In their book Say Goodbye to Whining, Complaining and Bad Attitudes, authors Scott Turansky and Joanne Miller identify how families form networks of relationships and how this network affects behaviors. They call this the 'network factor.' Before a couple has kids, relationships are simple. When a child enters the picture, the relationships get more complex: Dad toward Mom, Dad toward the child, Mom toward Dad, Mom toward the child, the child toward Mom, and the child toward Dad. Just three people create six relationships. Just imagine all the relationships within the Duggar family!
Turansky and Miller encourage parents to study their network of relationships to understand family patterns of behavior and how to change the unhealthy ones. The authors suggest five ways to use the network factor:
1. Ask different questions. Instead of asking "Who's at fault here?" or "Who deserves the punishment?" try asking "Who will be the mature one and fix the problem?" The questions you ask your kids direct their thinking about themselves and others.
2. Change yourself first. If your reactions cause wrong response patterns in your child, consider how you might change your reactions. We all recognize that our kids "push our buttons." A button indicates a pattern, and you're part of the pattern. Your kids have learned how to produce a particular response in you. What might you do first to change the pattern?
3. Use triangles wisely. When three people form a pattern, there's a triangle at work. When a child asks mom for some privilege and receives a 'no' answer, then goes to dad to try again, the child is creating a triangle. The authors give some sound advice: "If you're going to get 'triangled' in, then enter as a counselor, not as a critic." As a counselor, you don't take a direct role but you give suggestions to the one trying to bring you into the triangle.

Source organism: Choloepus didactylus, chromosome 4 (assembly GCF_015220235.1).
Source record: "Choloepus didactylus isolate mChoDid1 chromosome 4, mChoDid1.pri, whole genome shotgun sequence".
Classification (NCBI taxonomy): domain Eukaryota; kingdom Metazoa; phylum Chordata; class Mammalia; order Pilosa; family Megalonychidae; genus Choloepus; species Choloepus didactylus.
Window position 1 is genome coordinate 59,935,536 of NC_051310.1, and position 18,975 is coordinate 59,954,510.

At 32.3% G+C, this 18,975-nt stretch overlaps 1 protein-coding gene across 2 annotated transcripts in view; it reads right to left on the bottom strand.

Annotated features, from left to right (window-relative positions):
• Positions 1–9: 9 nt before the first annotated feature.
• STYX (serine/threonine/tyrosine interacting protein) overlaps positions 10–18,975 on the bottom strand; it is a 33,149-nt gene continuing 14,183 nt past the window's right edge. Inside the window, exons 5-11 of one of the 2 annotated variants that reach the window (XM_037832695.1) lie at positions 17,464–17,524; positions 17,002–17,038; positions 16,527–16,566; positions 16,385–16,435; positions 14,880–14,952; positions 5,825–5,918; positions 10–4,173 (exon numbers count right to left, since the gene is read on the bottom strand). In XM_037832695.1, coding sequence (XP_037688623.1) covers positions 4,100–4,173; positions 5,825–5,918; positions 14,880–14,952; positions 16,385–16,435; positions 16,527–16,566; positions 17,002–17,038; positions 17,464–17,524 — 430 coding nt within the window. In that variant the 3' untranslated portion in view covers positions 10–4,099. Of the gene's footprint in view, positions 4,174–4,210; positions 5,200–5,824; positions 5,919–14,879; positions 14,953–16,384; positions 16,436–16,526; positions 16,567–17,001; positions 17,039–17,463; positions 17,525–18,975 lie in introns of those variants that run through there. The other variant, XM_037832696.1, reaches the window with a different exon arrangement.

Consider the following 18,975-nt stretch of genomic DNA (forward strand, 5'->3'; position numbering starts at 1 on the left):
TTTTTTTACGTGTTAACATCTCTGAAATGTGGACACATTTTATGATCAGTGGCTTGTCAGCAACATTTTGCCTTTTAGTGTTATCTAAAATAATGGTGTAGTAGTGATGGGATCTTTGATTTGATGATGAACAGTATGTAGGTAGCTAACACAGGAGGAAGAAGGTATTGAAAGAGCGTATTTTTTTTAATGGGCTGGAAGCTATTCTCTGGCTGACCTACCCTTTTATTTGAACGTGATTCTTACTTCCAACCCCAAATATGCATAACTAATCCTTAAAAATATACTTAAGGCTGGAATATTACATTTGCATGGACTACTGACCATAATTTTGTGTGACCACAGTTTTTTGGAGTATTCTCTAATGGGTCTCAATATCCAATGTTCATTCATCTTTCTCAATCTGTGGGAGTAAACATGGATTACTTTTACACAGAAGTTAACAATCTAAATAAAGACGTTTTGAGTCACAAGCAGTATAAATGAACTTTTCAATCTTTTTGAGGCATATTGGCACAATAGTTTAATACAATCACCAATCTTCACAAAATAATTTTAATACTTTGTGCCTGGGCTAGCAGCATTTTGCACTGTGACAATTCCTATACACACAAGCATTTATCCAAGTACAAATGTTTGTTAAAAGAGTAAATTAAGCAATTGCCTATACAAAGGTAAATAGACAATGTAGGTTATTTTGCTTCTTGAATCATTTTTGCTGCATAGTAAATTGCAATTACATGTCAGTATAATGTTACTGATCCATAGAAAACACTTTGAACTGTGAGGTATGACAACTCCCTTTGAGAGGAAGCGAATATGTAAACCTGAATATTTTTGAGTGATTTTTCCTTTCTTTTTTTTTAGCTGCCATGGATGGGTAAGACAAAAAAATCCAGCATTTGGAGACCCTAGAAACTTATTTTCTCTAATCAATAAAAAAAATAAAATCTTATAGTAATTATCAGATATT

4. Identify nonverbal communication. Non-verbal blows can hurt just as much as careless words. First identify the nonverbal cues that are part of the patterns in your family. Then develop a three part plan for addressing them: point out those nonverbal cues when they occur, discuss how they affect you, and suggest more honoring and more direct (verbal) responses.
5. Use parent-child evaluation meetings. If you identify a problem, schedule a meeting in advance, and let your child know you want them to meet with you then. Meet with each child alone. Share not only the negative patterns you want to work on, but also three positive things you see in your child. We all respond to correction better when we feel valued, and sharing positive things helps do that for your child. After developing a plan with the child, agree to get back together to evaluate in a few days.
Families develop patterns of behavior, and simply seeing those patterns clearly can help. Use the network factor to build more honoring relationships in your home.